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Causes of a Sore Foot Arch

sore foot arch

There are several different problems that you can develop that will lead to a sore foot arch. They include Posterior Tibial Tendonitis, Plantar fasciitis, and Overpronation.

Plantar fasciitis

Plantar fasciitis is an inflammation of the tissue that connects the heel bone to the base of the toes. Pain is felt in the arch of the foot and may travel to the knees and ankle. This condition can interfere with daily activities and can be prevented if you know what to do.

It is common to feel pain when first getting up in the morning. If you have sore feet, you should see a doctor as soon as possible.

The doctor will inspect your arch and check for tenderness. They may refer you to a physiotherapist. A physical therapist can show you exercises that will ease your symptoms.

To prevent plantar fasciitis, you should avoid activities that cause stress on your feet. You should also make sure to wear shoes that support your feet.

Posterior Tibial Tendonitis

Posterior Tibial Tendonitis or PTTD is a condition that causes pain and inflammation of the tendon in the back of the foot. Usually, it occurs in older people. It is also more common in women than men. If left untreated, it can lead to extremely flat feet.

A physical therapist can help patients deal with their condition. He or she will work with an orthopedic doctor to help relieve pain and restore mobility. They may also prescribe a walking boot to wear, and a brace to stabilize the ankle.

Depending on the severity of the condition, treatment might include medication, or surgery. Surgery is more common in cases of progressive weakness in the tendon. In these cases, the surgeon may need to debride the tendon and repair any defects.

Tibialis posterior tendon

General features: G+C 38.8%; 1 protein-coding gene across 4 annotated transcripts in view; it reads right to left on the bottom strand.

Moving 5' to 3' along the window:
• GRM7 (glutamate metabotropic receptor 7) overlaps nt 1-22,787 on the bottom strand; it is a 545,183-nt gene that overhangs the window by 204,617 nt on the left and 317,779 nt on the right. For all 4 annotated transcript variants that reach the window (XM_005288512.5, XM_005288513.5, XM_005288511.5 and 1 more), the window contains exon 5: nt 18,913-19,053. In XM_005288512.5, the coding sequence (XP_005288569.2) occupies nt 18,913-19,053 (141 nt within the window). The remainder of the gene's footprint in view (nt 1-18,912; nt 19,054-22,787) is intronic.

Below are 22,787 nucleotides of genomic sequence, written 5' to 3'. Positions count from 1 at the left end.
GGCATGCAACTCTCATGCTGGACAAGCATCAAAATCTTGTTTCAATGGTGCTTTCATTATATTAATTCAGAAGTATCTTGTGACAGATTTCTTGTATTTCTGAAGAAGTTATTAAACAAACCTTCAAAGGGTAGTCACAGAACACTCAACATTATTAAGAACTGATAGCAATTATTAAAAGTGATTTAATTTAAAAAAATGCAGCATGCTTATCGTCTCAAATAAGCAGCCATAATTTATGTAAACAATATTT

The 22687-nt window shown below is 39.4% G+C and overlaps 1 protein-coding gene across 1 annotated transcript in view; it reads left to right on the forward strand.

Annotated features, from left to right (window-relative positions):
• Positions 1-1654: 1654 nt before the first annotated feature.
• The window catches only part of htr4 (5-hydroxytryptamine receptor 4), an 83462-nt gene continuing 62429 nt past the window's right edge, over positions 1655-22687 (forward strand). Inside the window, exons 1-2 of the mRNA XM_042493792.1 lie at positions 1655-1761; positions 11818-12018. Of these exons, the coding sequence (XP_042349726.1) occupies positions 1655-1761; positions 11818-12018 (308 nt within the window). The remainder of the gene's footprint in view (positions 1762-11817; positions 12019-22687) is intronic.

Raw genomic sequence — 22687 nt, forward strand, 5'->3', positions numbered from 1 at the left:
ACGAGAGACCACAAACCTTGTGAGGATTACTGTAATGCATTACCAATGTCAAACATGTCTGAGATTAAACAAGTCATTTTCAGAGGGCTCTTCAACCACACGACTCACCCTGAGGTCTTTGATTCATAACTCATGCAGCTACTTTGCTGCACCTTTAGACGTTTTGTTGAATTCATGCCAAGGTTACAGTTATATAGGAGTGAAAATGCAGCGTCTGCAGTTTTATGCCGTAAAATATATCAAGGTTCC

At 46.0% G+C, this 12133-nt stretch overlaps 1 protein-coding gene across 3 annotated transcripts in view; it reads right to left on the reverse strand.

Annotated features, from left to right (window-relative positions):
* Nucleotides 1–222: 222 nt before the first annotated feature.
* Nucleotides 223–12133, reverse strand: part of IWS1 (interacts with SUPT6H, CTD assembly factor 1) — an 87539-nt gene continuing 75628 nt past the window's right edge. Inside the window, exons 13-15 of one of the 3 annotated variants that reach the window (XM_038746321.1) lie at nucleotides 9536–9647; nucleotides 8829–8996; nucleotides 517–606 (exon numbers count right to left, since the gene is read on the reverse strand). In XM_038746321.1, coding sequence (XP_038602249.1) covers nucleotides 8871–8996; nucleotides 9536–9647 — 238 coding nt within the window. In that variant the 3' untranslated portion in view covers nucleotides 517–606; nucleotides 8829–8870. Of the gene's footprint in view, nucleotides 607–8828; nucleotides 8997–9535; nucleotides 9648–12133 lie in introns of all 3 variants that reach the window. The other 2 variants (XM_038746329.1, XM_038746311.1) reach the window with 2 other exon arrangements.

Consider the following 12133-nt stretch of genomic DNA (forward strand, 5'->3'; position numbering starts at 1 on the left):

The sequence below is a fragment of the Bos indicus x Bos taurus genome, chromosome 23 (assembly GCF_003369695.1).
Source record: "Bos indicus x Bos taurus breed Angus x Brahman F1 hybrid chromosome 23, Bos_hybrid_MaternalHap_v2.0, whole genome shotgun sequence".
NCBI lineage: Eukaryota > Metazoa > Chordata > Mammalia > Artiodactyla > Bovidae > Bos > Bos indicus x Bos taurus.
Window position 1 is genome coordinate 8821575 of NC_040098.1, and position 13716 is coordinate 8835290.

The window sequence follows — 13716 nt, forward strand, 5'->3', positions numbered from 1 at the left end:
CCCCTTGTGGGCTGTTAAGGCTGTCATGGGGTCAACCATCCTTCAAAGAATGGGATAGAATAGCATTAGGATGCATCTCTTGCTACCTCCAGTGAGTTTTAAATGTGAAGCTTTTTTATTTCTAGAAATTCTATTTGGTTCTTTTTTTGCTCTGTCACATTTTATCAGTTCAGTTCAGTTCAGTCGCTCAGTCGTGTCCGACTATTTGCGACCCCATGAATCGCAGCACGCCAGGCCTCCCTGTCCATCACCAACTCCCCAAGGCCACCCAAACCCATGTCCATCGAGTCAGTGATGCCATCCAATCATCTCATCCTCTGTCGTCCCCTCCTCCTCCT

If you have pain on the inside of your ankle, you may have a condition called posterior tibial tendonitis. Posterior tibial tendonitis is a condition that occurs when one of the tendons on the inner side of the ankle gets damaged. It can cause you to have a foot that appears flat and weak.

The pain and swelling can affect your ability to walk. In some cases, you may be able to relieve the pain and avoid surgery. But in others, you may need to wear a walking boot or a cast to support the foot.

During your rehabilitation, you should work with a physical therapist. These experts will provide hands-on care for you and recommend exercises that will help strengthen your posterior tibial muscle.

Physical therapists will also teach you how to modify your activity to reduce stress on the tendon. You should also try low-impact exercises to keep the tendon healthy.


When a person has a sore foot arch, the most likely cause is overpronation. Overpronation is the result of the foot collapsing inward too much during the rolling in phase of walking. This can cause pain in the ankle and the heel. It can also lead to other problems such as stress fractures.

Overpronation can be diagnosed by a podiatrist. They can help you identify the causes of your overpronation and provide you with effective treatment. Some people may not even realize they have a sore foot arch until they develop symptoms.

Overpronation is often hereditary, which means it can occur in both males and females. There are many causes for overpronation, including muscle weakness, diabetes, and obesity. People with overpronation have a higher risk of developing certain sports injuries. Fortunately, there are ways to reduce the impact of each step and improve your condition.

Fallen foot arches

Fallen foot arches can be caused by a variety of factors. These include arthritis, diabetes, and injury. The condition can also be inherited. However, some people may have no symptoms at all. If you are experiencing pain, you should see your doctor immediately.

The first step in determining whether you have fallen foot arches is to check for the presence of a normal arch. This will require someone to look at your foot while you stand up. You can also ask someone else to check the inside of your foot.

The arch of your foot is formed by a group of tendons and ligaments that are attached to the heel. In most cases, your arch is a gradual upward curve.

An X-ray can help determine the severity of your condition. MRI and ultrasound can also be used to look for soft tissue in the arch.

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